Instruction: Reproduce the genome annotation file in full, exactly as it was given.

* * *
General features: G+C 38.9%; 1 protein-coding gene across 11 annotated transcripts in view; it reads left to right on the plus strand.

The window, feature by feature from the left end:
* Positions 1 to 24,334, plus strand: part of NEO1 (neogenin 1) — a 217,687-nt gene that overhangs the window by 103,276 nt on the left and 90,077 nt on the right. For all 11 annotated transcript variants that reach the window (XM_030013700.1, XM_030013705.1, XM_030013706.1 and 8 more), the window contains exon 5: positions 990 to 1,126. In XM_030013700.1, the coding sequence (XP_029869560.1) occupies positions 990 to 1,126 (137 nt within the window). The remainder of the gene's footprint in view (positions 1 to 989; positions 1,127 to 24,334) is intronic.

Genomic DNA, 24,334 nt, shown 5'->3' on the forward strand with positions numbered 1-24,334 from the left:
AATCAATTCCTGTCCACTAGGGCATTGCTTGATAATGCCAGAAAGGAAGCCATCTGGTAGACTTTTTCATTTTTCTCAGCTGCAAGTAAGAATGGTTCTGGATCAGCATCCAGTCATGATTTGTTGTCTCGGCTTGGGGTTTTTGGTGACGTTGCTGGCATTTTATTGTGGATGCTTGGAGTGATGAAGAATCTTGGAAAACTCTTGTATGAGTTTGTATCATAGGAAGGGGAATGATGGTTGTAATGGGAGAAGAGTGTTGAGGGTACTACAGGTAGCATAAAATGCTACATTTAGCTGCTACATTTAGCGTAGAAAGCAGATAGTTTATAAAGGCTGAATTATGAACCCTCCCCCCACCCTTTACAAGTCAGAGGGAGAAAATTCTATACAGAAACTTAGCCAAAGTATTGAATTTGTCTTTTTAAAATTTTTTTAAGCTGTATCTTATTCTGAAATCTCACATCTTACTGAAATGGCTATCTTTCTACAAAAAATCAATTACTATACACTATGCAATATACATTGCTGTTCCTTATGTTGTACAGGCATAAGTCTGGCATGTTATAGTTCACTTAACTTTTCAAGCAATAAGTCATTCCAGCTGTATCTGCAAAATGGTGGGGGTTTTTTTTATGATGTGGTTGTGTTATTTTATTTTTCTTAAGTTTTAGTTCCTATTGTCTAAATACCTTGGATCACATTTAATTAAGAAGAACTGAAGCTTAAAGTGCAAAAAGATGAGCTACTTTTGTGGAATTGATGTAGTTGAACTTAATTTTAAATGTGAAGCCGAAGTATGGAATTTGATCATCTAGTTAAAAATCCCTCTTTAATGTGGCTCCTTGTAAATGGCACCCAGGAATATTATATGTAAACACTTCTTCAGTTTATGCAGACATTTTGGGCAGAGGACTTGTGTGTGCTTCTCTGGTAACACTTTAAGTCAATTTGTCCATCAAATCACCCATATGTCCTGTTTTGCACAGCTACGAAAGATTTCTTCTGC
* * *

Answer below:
General features: G+C 38.9%; 1 protein-coding gene across 11 annotated transcripts in view; it reads left to right on the plus strand.

The window, feature by feature from the left end:
* Positions 1 to 24,334, plus strand: part of NEO1 (neogenin 1) — a 217,687-nt gene that overhangs the window by 103,276 nt on the left and 90,077 nt on the right. For all 11 annotated transcript variants that reach the window (XM_030013700.1, XM_030013705.1, XM_030013706.1 and 8 more), the window contains exon 5: positions 990 to 1,126. In XM_030013700.1, the coding sequence (XP_029869560.1) occupies positions 990 to 1,126 (137 nt within the window). The remainder of the gene's footprint in view (positions 1 to 989; positions 1,127 to 24,334) is intronic.

Genomic DNA, 24,334 nt, shown 5'->3' on the forward strand with positions numbered 1-24,334 from the left:
AATCAATTCCTGTCCACTAGGGCATTGCTTGATAATGCCAGAAAGGAAGCCATCTGGTAGACTTTTTCATTTTTCTCAGCTGCAAGTAAGAATGGTTCTGGATCAGCATCCAGTCATGATTTGTTGTCTCGGCTTGGGGTTTTTGGTGACGTTGCTGGCATTTTATTGTGGATGCTTGGAGTGATGAAGAATCTTGGAAAACTCTTGTATGAGTTTGTATCATAGGAAGGGGAATGATGGTTGTAATGGGAGAAGAGTGTTGAGGGTACTACAGGTAGCATAAAATGCTACATTTAGCTGCTACATTTAGCGTAGAAAGCAGATAGTTTATAAAGGCTGAATTATGAACCCTCCCCCCACCCTTTACAAGTCAGAGGGAGAAAATTCTATACAGAAACTTAGCCAAAGTATTGAATTTGTCTTTTTAAAATTTTTTTAAGCTGTATCTTATTCTGAAATCTCACATCTTACTGAAATGGCTATCTTTCTACAAAAAATCAATTACTATACACTATGCAATATACATTGCTGTTCCTTATGTTGTACAGGCATAAGTCTGGCATGTTATAGTTCACTTAACTTTTCAAGCAATAAGTCATTCCAGCTGTATCTGCAAAATGGTGGGGGTTTTTTTTATGATGTGGTTGTGTTATTTTATTTTTCTTAAGTTTTAGTTCCTATTGTCTAAATACCTTGGATCACATTTAATTAAGAAGAACTGAAGCTTAAAGTGCAAAAAGATGAGCTACTTTTGTGGAATTGATGTAGTTGAACTTAATTTTAAATGTGAAGCCGAAGTATGGAATTTGATCATCTAGTTAAAAATCCCTCTTTAATGTGGCTCCTTGTAAATGGCACCCAGGAATATTATATGTAAACACTTCTTCAGTTTATGCAGACATTTTGGGCAGAGGACTTGTGTGTGCTTCTCTGGTAACACTTTAAGTCAATTTGTCCATCAAATCACCCATATGTCCTGTTTTGCACAGCTACGAAAGATTTCTTCTGC